My images are not in the public domain. All images are ©Elaine Teague. All rights reserved. They should not be published, transferred, reproduced, modified or used in any way or in any part thereof without my written permission. If you wish to purchase any of my images you may safely do so through this site.
Canon 450D, Canon 18-55mm lens
3 bracketed exposures and HDR processed in Photomatix.
Taken in my backyard in Bridgetown, Western Australia.
Aussie & Kiwi Gardens, Shrubs and Plants – 17 August 2013
Enchanted Flowers – 14 May 2013
Wild Flowers of the World – 9 September 2011
Protaceae Family Group – 12 June 2009.
Alphabet Soup – 5 July 2009.
“Banksia prionotes, commonly known as Acorn Banksia or Orange Banksia, is a species of woody shrub or tree of the genus Banksia in the Proteaceae family. It is native to the southwest of Western Australia. It can reach up to 10 m (30 ft) in height, though can be much smaller in more exposed areas or in the north of its range. It has serrated, dull green leaves and large, bright flower spikes, initially white then opening to a bright orange. It gains its common name as the partly opened inflorescences resemble acorns. These make it a popular garden plant, and also of importance to the cut flower industry.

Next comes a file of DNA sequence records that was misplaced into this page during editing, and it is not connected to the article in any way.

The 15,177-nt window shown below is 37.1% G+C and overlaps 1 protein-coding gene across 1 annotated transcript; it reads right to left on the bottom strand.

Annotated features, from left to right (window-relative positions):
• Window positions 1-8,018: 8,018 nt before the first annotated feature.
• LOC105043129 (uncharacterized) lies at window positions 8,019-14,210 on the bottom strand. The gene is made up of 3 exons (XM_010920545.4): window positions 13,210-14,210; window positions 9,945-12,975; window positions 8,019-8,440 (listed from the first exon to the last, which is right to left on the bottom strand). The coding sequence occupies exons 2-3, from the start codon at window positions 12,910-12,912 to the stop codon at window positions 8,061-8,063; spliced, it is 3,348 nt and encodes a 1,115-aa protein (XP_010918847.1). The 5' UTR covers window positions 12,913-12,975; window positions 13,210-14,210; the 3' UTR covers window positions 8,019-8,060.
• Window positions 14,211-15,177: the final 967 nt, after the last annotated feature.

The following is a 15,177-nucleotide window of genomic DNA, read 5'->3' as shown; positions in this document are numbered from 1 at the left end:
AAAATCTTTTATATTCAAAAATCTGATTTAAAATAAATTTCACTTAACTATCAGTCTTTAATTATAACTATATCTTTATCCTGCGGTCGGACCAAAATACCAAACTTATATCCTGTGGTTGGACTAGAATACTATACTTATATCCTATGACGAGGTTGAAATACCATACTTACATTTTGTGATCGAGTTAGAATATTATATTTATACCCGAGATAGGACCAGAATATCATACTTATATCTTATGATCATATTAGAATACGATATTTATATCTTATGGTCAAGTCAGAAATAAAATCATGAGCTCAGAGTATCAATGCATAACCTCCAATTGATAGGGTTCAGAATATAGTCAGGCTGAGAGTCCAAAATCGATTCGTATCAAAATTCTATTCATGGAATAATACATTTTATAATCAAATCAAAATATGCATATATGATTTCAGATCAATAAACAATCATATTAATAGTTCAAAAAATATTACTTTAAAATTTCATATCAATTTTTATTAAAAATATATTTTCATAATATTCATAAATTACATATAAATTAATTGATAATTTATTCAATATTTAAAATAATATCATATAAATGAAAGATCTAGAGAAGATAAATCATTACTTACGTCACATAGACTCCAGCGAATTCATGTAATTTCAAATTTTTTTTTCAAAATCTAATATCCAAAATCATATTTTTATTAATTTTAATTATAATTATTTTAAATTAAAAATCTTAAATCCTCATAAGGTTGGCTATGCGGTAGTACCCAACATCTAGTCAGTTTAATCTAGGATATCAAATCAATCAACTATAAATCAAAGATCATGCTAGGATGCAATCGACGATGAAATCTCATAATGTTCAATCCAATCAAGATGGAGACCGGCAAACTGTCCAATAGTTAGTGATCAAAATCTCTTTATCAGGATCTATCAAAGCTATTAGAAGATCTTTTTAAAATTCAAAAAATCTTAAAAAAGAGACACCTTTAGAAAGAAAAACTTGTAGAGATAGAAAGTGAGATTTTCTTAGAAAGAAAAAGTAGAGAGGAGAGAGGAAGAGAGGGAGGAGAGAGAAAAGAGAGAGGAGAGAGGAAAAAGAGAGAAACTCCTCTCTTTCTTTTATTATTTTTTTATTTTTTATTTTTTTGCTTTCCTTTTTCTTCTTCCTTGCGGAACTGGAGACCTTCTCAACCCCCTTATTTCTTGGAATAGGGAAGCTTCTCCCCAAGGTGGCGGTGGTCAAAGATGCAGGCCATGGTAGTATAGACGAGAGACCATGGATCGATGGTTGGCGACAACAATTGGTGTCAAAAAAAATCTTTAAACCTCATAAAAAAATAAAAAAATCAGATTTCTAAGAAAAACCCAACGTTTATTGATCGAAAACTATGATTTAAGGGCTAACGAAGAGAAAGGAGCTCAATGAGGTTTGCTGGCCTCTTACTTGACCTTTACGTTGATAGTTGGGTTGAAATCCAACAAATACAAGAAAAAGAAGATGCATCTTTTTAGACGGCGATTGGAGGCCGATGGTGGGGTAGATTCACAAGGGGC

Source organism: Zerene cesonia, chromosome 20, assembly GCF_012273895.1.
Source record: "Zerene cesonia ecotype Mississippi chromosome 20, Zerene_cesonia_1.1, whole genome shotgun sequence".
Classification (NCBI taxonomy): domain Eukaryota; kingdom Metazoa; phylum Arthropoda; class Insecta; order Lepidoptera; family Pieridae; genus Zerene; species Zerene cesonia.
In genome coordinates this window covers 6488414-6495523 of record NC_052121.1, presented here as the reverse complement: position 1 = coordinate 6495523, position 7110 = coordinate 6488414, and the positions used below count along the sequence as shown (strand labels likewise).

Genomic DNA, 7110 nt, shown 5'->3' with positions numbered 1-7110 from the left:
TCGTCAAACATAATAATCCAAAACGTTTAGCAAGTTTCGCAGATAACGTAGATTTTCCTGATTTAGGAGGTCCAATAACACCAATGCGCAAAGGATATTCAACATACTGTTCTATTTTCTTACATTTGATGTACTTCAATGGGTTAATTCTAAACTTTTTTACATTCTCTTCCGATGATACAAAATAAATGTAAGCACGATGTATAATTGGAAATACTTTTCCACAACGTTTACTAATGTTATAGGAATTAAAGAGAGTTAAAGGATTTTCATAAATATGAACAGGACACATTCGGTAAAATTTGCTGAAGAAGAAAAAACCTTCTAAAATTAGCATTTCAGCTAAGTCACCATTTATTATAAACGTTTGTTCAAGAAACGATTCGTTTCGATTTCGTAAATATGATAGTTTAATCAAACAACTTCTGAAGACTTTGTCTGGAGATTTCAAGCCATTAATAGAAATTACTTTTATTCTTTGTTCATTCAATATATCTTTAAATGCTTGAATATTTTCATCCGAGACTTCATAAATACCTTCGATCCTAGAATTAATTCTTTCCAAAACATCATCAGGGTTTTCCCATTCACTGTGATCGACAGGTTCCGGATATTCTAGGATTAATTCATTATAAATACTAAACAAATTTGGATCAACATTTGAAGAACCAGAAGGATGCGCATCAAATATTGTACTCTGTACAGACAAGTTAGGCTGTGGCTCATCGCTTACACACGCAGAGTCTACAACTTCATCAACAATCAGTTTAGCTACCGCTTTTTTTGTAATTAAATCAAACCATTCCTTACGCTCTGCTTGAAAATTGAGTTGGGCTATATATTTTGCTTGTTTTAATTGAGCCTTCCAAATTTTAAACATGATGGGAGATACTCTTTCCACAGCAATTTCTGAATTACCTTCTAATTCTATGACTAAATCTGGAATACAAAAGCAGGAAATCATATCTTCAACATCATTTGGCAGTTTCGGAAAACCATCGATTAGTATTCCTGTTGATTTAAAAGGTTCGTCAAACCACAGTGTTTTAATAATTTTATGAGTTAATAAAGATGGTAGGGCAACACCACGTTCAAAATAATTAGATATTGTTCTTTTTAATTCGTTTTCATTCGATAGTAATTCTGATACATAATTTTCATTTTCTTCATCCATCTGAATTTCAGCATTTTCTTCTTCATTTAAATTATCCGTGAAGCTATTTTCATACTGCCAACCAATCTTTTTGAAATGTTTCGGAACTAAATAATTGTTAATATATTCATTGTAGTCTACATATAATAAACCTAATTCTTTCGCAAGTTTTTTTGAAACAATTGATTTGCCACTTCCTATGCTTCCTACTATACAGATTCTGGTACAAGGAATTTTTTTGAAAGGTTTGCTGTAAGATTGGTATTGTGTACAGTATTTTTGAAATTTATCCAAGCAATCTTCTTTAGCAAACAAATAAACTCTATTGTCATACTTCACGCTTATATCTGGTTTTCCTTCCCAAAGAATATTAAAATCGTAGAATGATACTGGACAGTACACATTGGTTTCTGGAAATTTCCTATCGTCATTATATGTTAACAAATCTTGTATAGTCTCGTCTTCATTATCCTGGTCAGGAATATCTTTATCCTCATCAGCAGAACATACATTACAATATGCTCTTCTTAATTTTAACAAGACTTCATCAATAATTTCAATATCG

It was first described in 1840 by John Lindley, probably from material collected by James Drummond the previous year. There are no recognised varieties though it has been known to hybridise with Banksia hookeriana. Widely distributed, B. prionotes is found from Shark Bay (25° S) in the north, south as far as Kojonup (33°50′S). It grows exclusively in sandy soils, and is usually the dominant plant in scrubland or low woodland. The Acorn Banksia is pollinated by and provides food for a wide array of vertebrate and invertebrate animals in the autumn and winter months, and is an important source of food for honey-eaters, and is critical to their survival in the Avon Wheatbelt region, where it is the only nectar-producing plant in flower at some times of the year." Source: Wikipedia.
If you like this image check out my Australian Native Flora and Trees calendar, which has 11 other delightful images.